Then Meredith might have become indignant and rejected the payoff, the hush money, told him, “nice try, but too late, I refuse to live here any longer with a thief. I can never trust Knox again.” Then things got ugly. Raf would have done almost anything to prevent his newfound lover from having to leave Perugia.

Posted by Hopeful on 09/09/21 at 08:14 PM | #


Remember that in her Memorial Knox wrote - “He walked into a situation that he has never had to be in, and perhaps he is trying to find a way out by disassociating himself with me.”

I wonder what she had in mind. What “situation”? She likes to talk of situations, as in (from her e-mail) - “I was [standing] aside really having done my part for the situation.”  I think she deploys the word as a sort of double entendre, having one meaning for others, but another one (knowing and secretive) where she is conversing with her own psyche.

It is not a stretch to think that what she really meant by “the situation” which Raffaele had walked into was that she had already gone out on a limb (that is, without Raffaele’s knowledge or involvement) and had, on her own, stolen Meredith’s cash for drugs.

Raffaele may well have not had a clue as to the “situation” until Meredith made it abundantly clear at the cottage.

Raffaele had not just “walked” into the situation. He had, because of his infatuation for her, been dragged into it by Amanda. This is not to excuse the inexcusable of what then happened.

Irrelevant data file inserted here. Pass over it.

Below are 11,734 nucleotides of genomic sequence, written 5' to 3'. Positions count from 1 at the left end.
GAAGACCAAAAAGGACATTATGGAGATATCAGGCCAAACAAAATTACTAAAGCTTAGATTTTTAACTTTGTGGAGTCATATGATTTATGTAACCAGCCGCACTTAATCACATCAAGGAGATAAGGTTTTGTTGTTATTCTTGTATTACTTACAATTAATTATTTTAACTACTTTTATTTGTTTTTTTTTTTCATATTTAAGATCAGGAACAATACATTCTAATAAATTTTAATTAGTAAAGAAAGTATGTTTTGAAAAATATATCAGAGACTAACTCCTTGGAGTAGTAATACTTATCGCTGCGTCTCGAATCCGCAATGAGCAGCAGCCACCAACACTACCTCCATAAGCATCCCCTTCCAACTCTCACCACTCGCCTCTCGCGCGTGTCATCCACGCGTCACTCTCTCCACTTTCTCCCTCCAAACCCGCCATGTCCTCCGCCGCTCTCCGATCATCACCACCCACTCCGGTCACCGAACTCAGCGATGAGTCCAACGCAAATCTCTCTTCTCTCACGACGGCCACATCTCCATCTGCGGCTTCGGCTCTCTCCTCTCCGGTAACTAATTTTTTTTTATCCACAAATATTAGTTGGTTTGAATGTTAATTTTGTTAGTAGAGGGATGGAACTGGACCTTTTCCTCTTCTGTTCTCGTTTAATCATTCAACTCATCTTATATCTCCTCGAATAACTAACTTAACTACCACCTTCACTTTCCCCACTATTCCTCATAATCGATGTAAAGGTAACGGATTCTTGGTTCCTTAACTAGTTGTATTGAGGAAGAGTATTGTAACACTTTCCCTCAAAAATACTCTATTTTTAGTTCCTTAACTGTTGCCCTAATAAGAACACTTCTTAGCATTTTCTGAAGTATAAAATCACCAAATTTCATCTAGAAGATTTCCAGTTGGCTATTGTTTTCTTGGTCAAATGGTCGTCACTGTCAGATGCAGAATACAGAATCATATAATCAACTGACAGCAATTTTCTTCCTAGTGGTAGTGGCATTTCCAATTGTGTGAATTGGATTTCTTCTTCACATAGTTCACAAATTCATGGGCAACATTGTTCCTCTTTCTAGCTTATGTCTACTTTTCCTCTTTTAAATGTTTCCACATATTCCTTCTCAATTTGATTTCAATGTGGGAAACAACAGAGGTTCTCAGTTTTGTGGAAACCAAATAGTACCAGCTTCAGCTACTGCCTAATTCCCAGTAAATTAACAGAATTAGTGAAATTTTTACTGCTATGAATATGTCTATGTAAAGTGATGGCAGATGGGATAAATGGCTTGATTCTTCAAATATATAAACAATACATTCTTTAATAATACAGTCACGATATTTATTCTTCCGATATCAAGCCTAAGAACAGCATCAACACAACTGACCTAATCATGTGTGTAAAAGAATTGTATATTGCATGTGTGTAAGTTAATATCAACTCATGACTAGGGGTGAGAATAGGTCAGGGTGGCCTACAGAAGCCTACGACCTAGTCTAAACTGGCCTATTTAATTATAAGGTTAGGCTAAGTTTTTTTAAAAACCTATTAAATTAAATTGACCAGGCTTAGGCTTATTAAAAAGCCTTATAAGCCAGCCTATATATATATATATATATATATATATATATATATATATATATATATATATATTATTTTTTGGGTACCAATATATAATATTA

I suspect the foregoing is the only instance, in her own way, of Amanda being apologetic for anything.

Posted by James Raper on 09/10/21 at 04:46 AM | #

James thank you for your thoughts, it’s very satisfying to hear proper reasoning applied to Guede’s stories and what that implies about what actually happened that night. It really makes a lot of sense what you’re saying about why he gives an earlier time for being at the house. They were really in a literal prisoners dilemma!

I’m also intrigued by your idea about what happened on the night- particularly regarding them potentially leaving and coming back later to finish the job. It does fit with Kokomanis testimony- who said something about hearing moaning in the background when he saw them outside the house; and perhaps too the eye witness who saw K&S above the house several times into the evening; and furthermore provides time for them to go back to get knives once the situation had escalated. The fact that they had knives had always made me think the murder was planned, or at least prepared for, but your idea about leaving & coming back allows for this.

One piece of evidence, seemingly, in favour of ‘premeditated’ though is K&S turning off their phones at the same time before they’d gone to the house. It does seem to imply they were planning for something serious to happen, as does the film playing that they weren’t watching. Is there a more innocent explanation for the phones going off that I’m missing?

I agree that the stolen rent money seems like the most plausible explanation for setting off an escalating argument culminating in the murder. If Knox stole the money earlier in the day, it gave her a strong motive to immediately go back to the house as soon as her work was cancelled as she knew Meredith would have probably found out by then- a confrontation set up, ostensibly over money, but perhaps really over Meredith having rejected Knox the previous night on Halloween.